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Friday, 14 April 2006

Zimbabwean Asylum Seekers Face Uncertain Future

Zimbabwean asylum seekers in Britain face an uncertain future after a High Court hearing on April 12 effectively gave the Home Office the power to send them home.

The government was challenging a ruling from October in which the Asylum and Immigration Tribunal judged that it was unsafe to deport asylum seekers to Zimbabwe, and that refugee status should currently be given to anyone from that country.

Three judges allowed the appeal, but the cases of the individual asylum seekers involved — known as A.A. and L.K. — will be referred back to the tribunal to be heard again.

Maeve Sherlock, chief executive of the Refugee Council, says although the Home Office maintains it does not intend to begin forcibly returning asylum seekers to Zimbabwe, the decision leaves a question mark over their future.

"We are very much back into a game of legal ping-pong, but it's not a game for the thousands of people who are waiting to find out if they will be sent back to face Mugabe's regime. We should not underestimate the dangers they face — people fleeing to the U.K. are seen as traitors, and a conviction for treason in Zimbabwe can carry the death penalty."

Maeve Sherlock says the original decision was a common sense reaction to what is currently an extremely volatile situation in Zimbabwe under the regime of President Robert G. Mugabe:

"It did not result in masses of Zimbabweans coming to our shores. It merely meant that people could get some temporary respite from the dangers they faced. Unfortunately they will now face uncertainty once again.

"We would ask the government to show compassion by ending this legal limbo and restore the moratorium on returning people to Zimbabwe, so that Zimbabweans who have come here looking for safety can actually go to bed at night without worrying they will be returned home the next day," she said.

Since the ruling in October, most Zimbabwean asylum seekers have effectively been left destitute, as they get no state support. They are not entitled to housing and are not allowed to work.

"The government has described the situation in Zimbabwe as a 'nightmare regime' and has pledged to support those who can restore good governance there. We should be supporting those who have sought sanctuary here until they feel it is safe to return, and equipping them to rebuild Zimbabwe and restore democracy," Maeve Sherlock added.

John O, a campaigner for the rights of refugees and immigrants with the National Coalition of Anti-Deportation Campaigns described the decision by the High Court to uphold the government's appeal against the Asylum and Immigration Tribunal (A.I.T.) as "devastating."

"In short, the courts ruled that A.I.T. erred in ruling that Zimbabwean asylum seekers should be automatically recognized as refugees. That each case had to be decided on an individual basis rather than introducing an overall ban on removing failed Zimbabwean asylum seekers from the U.K.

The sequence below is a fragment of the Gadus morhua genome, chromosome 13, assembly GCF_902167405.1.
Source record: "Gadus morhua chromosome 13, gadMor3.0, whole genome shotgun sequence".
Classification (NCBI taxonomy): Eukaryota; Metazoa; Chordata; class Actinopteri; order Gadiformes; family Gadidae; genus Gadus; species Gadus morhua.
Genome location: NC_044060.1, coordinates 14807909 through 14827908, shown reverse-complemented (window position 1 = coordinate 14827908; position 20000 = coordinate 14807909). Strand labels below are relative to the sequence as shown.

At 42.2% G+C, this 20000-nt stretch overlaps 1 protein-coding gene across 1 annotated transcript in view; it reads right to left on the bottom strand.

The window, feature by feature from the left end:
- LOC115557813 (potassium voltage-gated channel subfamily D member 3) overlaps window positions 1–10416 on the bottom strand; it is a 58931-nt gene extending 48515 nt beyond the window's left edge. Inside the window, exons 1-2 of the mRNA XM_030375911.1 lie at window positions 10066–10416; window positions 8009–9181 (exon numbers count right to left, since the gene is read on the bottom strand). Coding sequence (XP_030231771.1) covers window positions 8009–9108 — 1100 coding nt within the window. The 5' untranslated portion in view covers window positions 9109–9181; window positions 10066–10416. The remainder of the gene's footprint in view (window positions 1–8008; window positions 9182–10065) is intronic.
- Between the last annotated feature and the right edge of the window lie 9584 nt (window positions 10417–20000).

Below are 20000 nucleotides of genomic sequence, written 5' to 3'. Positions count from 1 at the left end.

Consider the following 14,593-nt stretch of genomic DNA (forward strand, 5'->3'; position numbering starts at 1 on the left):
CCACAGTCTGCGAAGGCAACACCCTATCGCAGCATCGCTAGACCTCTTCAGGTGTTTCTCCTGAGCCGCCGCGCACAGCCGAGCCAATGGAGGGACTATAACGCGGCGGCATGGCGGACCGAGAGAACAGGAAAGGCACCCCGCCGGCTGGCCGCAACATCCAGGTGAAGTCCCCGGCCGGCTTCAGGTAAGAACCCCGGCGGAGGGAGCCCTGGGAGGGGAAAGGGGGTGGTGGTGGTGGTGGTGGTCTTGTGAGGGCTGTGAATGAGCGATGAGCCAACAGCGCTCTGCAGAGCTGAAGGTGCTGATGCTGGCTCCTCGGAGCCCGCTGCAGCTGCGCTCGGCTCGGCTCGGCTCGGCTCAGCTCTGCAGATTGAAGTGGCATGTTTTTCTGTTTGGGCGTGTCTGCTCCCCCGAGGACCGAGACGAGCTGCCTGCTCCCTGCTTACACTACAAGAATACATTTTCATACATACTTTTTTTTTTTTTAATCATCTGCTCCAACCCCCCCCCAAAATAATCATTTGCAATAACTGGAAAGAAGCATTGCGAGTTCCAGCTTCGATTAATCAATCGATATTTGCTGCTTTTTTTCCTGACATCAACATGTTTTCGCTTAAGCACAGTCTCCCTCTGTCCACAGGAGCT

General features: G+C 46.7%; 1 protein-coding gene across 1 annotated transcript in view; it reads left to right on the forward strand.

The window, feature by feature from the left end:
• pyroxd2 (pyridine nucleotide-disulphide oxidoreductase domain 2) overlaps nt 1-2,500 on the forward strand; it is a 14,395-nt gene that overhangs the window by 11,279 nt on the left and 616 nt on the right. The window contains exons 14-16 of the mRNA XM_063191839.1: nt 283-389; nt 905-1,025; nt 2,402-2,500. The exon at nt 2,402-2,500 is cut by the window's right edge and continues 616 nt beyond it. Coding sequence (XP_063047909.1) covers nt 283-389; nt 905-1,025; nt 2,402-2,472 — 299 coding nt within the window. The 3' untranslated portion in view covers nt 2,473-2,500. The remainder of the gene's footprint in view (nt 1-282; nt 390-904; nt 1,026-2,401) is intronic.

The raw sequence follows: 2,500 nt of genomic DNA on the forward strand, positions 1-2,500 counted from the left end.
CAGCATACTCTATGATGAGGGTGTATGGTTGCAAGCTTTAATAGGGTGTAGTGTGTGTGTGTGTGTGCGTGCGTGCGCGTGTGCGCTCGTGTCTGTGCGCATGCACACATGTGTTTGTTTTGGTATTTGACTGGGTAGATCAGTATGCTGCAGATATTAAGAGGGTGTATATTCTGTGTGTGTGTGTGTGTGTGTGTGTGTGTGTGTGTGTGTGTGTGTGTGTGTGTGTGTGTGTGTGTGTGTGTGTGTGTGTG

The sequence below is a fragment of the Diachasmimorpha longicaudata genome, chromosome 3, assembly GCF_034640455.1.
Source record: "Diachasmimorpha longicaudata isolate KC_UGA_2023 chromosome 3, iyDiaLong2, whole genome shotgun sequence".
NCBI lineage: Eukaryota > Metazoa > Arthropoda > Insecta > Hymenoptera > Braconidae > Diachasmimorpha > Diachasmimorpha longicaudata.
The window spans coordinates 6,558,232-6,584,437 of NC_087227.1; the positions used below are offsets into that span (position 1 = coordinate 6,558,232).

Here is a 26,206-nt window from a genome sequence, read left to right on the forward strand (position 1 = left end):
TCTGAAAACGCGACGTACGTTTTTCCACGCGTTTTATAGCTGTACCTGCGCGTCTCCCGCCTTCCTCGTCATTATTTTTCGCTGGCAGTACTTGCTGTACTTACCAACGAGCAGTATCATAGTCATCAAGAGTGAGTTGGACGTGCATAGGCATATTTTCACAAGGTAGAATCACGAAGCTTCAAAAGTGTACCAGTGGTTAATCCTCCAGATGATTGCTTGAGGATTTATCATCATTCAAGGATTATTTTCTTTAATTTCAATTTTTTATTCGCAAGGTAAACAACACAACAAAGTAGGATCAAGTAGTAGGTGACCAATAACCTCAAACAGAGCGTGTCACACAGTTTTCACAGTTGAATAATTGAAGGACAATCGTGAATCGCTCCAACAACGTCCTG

"More worrying was the court's observation that if there was no danger to those who had returned to Zimbabwe voluntary then it would follow that those who did fear persecution as a result of forced removal could not be refugees," he said.

The tribunal will now have to hold a new hearing and reconsider all the issues afresh.

"They will also have to look again at whether returning failed asylum seekers to Zimbabwe voluntarily or involuntarily would put them at risk. There is no indication yet as to when the A.I.T. will hold the hearing.

"Though there is no immediate danger of a resumption of removals to Zimbabwe, failed asylum seekers from Zimbabwe are once again living in uncertainty as to whether they will once again face deportation," John O said.

One Zimbabwean asylum seeker, a journalist in her own country, said that if she returned at present she would face "interrogation, torture or worse."

"People don't realize quite how bad the situation is there. It really saddens me," she said. "I'm going to fight until the end of the world to ensure my children and I are not sent back there to suffer."

She added that she felt "in limbo" while she was here, not being able to work.

"It's so frustrating it hurts your mind to know you are capable of so much but you are not allowed. Since I've been here I've volunteered here, there and everywhere but it's very hard to support my family. I feel trapped, and I just wish they would allow us to contribute by working."

The judgment was made at the Royal Courts of Justice, by Lord Justice Brooke, Lord Justice Laws and Sir Christopher Staughton.

The Home Office was appealing the decision in October on the Country Guidance case A.S.A., which found that it was not safe to remove Zimbabwean asylum seekers forcibly from the U.K. back to Zimbabwe.

The Conservative's shadow home secretary, David Davis, called on the British government to put in place a rigorous method of monitoring the continuing safety of those returned to Zimbabwe.

"The reason for this whole court case is the abject failure of the government's policy on Zimbabwe, with its dreadful consequences for the citizens of Zimbabwe and their opposition to the Mugabe regime.

"Last year we called for the government to put in place a rigorous method of monitoring the continuing safety of those returned to Zimbabwe. The government must now show they have done this and not simply wasted the past few months. Otherwise, we will not know the fate of the people sent back and what the Mugabe regime does to them," Davis said.

This article first appeared on the World Press Review.

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